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Neuropsychopharmacology. 2015 Sep;40(10):2317-26. doi: 10.1038/npp.2015.79. Epub 2015 Mar 19.

The Dissociative Subtype of Posttraumatic Stress Disorder: Unique Resting-State Functional Connectivity of Basolateral and Centromedial Amygdala Complexes.

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Schulich School of Medicine and Dentistry, Western University, London, Ontario, Canada.
Lawson Health Research Institute, London, Ontario, Canada.
Lawson Health Research Institute, Western University, London, Ontario, Canada.
Department of Diagnostic Imaging, St Joseph's Health Care London, Departments of Medical Imaging, Medical Biophysics and Psychiatry, Western University, London, Ontario, Canada.
Departments of Psychology and Psychiatry, Neuroscience Program, Western University, London, Ontario, Canada.
McMaster University, St Joseph's Healthcare Hamilton, Homewood Research Institute, Hamilton, Ontario, Canada.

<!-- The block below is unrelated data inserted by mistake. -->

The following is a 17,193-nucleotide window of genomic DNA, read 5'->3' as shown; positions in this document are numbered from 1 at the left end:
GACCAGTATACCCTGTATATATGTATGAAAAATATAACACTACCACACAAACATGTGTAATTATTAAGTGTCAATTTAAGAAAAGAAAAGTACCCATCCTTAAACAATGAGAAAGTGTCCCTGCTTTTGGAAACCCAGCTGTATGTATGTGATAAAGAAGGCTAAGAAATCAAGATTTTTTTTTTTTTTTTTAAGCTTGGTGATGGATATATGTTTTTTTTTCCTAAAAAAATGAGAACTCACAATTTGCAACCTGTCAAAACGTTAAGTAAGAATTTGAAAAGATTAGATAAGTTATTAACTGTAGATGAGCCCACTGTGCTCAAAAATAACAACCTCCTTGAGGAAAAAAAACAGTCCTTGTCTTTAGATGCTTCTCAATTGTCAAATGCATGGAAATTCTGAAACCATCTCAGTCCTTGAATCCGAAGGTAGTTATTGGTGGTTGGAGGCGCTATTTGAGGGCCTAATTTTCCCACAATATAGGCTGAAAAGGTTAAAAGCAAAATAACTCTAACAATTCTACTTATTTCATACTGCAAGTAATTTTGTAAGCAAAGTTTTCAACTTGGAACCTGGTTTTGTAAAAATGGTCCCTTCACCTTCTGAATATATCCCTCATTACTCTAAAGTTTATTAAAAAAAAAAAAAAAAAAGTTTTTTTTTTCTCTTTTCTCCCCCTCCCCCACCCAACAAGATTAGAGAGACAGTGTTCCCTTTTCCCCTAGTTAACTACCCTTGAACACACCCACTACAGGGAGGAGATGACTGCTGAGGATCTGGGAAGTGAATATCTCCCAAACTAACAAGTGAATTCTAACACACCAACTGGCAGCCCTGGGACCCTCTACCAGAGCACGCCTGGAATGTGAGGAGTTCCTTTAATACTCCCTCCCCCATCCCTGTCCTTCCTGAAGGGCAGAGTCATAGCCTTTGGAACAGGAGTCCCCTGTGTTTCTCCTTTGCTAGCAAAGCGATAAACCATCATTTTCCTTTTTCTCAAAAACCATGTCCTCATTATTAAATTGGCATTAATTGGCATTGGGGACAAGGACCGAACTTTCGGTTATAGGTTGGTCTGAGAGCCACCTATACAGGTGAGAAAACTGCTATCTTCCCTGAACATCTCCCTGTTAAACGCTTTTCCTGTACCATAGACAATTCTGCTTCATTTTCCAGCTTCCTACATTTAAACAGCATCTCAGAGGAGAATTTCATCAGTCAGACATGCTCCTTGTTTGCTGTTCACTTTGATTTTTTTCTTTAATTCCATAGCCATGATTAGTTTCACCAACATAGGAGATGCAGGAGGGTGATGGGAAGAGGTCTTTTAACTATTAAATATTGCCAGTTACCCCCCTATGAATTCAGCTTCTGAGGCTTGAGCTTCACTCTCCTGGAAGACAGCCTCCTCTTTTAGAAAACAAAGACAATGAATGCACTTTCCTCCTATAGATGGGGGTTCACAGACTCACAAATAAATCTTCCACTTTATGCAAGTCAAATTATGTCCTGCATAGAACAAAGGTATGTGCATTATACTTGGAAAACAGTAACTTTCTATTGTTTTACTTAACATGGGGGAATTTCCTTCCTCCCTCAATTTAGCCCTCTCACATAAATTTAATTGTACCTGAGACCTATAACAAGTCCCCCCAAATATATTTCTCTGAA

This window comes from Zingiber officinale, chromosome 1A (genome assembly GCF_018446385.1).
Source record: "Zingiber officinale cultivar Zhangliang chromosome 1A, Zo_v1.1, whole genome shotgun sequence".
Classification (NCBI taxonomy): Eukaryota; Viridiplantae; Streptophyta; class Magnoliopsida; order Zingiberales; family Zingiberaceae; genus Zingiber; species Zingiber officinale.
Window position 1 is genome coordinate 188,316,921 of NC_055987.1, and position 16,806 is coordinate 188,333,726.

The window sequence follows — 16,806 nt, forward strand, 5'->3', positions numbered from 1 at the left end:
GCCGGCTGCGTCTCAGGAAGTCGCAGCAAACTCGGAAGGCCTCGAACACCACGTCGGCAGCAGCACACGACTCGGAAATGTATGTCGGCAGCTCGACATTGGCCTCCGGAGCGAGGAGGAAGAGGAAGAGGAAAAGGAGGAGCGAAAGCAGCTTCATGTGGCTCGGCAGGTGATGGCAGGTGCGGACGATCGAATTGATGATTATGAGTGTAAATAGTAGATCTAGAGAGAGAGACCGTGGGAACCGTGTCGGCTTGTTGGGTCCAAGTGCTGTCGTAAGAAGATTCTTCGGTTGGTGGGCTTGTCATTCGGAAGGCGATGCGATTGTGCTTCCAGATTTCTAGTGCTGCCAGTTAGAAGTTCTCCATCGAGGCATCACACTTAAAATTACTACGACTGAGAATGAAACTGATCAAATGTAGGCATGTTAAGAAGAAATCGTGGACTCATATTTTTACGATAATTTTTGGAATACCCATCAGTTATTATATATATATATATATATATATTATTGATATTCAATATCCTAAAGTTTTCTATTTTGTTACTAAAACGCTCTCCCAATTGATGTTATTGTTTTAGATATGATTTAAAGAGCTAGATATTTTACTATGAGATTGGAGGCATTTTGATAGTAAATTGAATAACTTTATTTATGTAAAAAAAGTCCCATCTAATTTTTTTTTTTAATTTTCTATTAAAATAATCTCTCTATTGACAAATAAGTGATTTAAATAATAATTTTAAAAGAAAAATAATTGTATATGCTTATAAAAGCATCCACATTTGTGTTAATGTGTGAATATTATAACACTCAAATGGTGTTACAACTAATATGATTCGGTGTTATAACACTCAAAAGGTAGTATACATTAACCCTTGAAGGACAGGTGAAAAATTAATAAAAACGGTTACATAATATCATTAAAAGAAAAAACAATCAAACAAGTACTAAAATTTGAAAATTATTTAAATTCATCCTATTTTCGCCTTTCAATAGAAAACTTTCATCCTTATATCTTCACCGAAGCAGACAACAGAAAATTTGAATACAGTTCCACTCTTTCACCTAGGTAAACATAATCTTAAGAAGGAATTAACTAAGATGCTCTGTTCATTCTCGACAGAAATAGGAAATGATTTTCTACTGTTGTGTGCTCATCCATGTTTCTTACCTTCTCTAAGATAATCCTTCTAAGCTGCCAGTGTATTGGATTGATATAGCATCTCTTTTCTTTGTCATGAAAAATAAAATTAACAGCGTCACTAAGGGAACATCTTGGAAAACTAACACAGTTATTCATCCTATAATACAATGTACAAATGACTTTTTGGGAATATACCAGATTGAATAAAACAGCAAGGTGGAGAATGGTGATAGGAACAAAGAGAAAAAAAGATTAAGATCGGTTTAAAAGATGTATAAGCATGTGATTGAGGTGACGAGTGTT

Previous studies point towards differential connectivity patterns among basolateral (BLA) and centromedial (CMA) amygdala regions in patients with posttraumatic stress disorder (PTSD) as compared with controls. Here we describe the first study to compare directly connectivity patterns of the BLA and CMA complexes between PTSD patients with and without the dissociative subtype (PTSD+DS and PTSD-DS, respectively). Amygdala connectivity to regulatory prefrontal regions and parietal regions involved in consciousness and proprioception were expected to differ between these two groups based on differential limbic regulation and behavioral symptoms. PTSD patients (n=49) with (n=13) and without (n=36) the dissociative subtype and age-matched healthy controls (n=40) underwent resting-state fMRI. Bilateral BLA and CMA connectivity patterns were compared using a seed-based approach via SPM Anatomy Toolbox. Among patients with PTSD, the PTSD+DS group exhibited greater amygdala functional connectivity to prefrontal regions involved in emotion regulation (bilateral BLA and left CMA to the middle frontal gyrus and bilateral CMA to the medial frontal gyrus) as compared with the PTSD-DS group. In addition, the PTSD+DS group showed greater amygdala connectivity to regions involved in consciousness, awareness, and proprioception-implicated in depersonalization and derealization (left BLA to superior parietal lobe and cerebellar culmen; left CMA to dorsal posterior cingulate and precuneus). Differences in amygdala complex connectivity to specific brain regions parallel the unique symptom profiles of the PTSD subgroups and point towards unique biological markers of the dissociative subtype of PTSD.

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